3. Citing the judgement in Havells India Ltd. & Anr. Vs. Amritanshu Khaitan & Ors[9]., the Court reiterated that though in comparative advertising a certain amount of disparagement is implicit, yet the same is legal and permissible so long as it does not mislead. The Court in the Havells[10] judgement referred to the provisions in the Trade Marks Act, 1999 and the ASCI Code, and was of the opinion that comparative advertising is permitted to stimulate competition between suppliers of goods and services to the consumer’s advantage, by allowing competitors to highlight objectively the merits of the various comparative products, while at the same time, prohibiting practices which may distort competition, be detrimental to competitors and have an adverse effect on consumer’s choice.

  4. The Court while laying down the test for misleading advertisements, reiterated the definition of ‘misleading advertising’ as “any advertising which is in any way, including its presentation, deceives or is likely to deceive the persons to whom it is addressed or whom it reaches and which, by reason of its deceptive nature, is likely to affect their economic behaviour or which, for those reasons, injures or is likely to injure a competitor”; as given in in Article 2(2) of European Union Council Directive 8/450.

  5. The Court took the view that the primary objective of Sections 29(8) and 30(1) of the Trade Marks Act, 1999, is to allow comparative advertising as long as the use of a competitor’s mark is honest. In the case herein, there was no detriment to the distinctive character of the Plaintiffs’ mark, as there exists a clear distinction between the Plaintiffs’ and Defendant’s product. The Court affirmed that the test of honest use is an objective test which depends on whether the use is considered by members of a reasonable audience.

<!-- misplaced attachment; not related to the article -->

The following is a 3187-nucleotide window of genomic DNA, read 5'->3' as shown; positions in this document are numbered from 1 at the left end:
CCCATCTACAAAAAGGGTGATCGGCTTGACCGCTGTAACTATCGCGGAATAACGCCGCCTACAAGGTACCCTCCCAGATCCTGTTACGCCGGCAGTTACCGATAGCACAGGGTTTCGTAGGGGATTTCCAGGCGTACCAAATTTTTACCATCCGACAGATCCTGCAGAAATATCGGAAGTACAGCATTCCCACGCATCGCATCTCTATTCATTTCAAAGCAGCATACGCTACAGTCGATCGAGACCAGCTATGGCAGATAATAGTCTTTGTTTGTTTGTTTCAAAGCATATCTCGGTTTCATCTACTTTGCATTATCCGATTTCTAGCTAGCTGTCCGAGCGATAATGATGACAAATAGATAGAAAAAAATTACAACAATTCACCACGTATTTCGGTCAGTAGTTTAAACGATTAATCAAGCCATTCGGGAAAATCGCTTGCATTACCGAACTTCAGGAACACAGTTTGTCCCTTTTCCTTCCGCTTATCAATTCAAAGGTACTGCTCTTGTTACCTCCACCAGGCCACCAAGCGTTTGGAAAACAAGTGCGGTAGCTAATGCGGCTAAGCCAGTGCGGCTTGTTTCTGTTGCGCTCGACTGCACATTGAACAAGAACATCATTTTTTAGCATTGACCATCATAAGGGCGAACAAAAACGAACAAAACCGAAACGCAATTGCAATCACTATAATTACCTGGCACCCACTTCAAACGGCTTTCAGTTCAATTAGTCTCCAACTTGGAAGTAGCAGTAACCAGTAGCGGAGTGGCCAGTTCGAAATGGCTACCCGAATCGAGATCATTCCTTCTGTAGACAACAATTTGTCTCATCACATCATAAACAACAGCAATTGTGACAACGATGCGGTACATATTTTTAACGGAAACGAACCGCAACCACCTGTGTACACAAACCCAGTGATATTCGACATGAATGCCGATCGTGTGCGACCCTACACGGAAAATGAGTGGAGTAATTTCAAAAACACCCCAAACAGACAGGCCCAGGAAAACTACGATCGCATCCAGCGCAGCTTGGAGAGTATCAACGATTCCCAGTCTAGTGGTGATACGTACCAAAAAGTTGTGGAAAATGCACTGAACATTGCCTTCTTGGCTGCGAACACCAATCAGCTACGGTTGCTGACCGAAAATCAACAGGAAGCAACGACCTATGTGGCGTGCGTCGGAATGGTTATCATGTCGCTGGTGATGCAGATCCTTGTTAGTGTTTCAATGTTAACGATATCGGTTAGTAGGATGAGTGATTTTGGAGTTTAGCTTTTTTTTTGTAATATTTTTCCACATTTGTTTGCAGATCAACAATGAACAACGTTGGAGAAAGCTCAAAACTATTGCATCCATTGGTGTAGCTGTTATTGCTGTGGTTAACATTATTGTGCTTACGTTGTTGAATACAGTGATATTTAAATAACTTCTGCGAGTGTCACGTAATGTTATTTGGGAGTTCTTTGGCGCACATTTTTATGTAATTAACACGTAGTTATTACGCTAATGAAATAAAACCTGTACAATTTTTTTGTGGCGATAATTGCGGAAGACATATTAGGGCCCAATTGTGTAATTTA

6. The Court stated that ‘per serving’ size is a prudent industry practice and the parties prescribe a recommended ‘per serving’ size so as to avoid the consumers drinking the parties’ product in excess and jeopardize their health. Thus, the comparison made by the Defendant was factually true and in no way misleading.

  7. The Court also stated that an advertiser, the Defendant in the present case is not obliged to compare all parameters and it is open to him to highlight a special feature/ characteristic of his product which would set his product apart from its competitors, as long as it is true.

  8. Finally, the Court citing the judgement in Marico Ltd. Vs. Adani Wilmar Ltd.[11] laid down that in determining the meaning of an advertisement, the Court has to take into account the fact that public expects a certain amount of hyperbole in advertising and the test to be applied is whether a reasonable man would take the claim being made as one made seriously. Thus, the tagline ‘From Now On, Only Complan’ was not disparaging and did not amount to denigration or rejection of the Plaintiffs’ products.

It was thus decreed, “From the aforesaid discussion, it is apparent that the impugned modified advertisement is not misleading and there is no denigration or disparagement of Plaintiffs’ mark. Further, the factor compared is material, relevant, verifiable and representative feature. Consequently, present application is dismissed, but with no order as to costs.”

[1] CS (COMM) 808-2017

[2] AIR 1995 SC 2438

[3] AIR1960 SC 554

[4] (2017) 10 SCC 1

[5] 2015 (62) PTC 64 (Del)

[6] (1972) 2 SCC 788

[7] Supra note 2

[8] Supra note 4

[9] Supra note 5

[10] Ibid.

[11] CS(OS) No. 246/2013

The article was originally published on on December 21, 2018 and can be accessed here.